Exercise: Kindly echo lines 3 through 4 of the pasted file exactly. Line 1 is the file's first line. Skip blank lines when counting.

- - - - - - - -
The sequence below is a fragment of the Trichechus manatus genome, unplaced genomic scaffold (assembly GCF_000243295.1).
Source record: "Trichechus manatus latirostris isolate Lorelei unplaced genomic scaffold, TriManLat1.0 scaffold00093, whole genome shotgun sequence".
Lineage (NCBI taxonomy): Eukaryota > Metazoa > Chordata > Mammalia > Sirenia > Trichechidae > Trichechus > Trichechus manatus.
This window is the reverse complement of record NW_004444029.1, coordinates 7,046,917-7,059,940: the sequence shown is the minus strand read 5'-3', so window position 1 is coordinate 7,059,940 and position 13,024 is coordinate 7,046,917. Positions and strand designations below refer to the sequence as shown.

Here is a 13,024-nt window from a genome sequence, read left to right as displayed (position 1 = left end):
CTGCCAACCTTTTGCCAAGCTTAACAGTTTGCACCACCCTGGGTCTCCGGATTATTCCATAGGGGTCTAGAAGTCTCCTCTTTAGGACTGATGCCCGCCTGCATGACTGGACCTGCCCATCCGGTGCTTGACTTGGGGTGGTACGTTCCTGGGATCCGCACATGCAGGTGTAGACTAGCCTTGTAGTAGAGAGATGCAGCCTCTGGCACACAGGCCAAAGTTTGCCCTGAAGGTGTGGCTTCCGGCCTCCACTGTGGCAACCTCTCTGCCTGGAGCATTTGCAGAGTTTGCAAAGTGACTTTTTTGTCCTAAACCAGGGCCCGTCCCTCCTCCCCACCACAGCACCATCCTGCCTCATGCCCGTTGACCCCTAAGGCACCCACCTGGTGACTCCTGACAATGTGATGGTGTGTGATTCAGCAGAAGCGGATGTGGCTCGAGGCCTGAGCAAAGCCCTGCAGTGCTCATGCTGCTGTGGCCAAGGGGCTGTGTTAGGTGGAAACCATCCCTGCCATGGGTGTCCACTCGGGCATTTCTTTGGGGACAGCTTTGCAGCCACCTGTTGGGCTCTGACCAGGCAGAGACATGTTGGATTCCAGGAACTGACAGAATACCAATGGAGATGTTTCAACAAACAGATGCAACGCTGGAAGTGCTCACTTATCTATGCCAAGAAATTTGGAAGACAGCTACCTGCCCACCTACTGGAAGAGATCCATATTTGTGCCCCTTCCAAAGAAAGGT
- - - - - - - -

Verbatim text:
Lineage (NCBI taxonomy): Eukaryota > Metazoa > Chordata > Mammalia > Sirenia > Trichechidae > Trichechus > Trichechus manatus.
This window is the reverse complement of record NW_004444029.1, coordinates 7,046,917-7,059,940: the sequence shown is the minus strand read 5'-3', so window position 1 is coordinate 7,059,940 and position 13,024 is coordinate 7,046,917. Positions and strand designations below refer to the sequence as shown.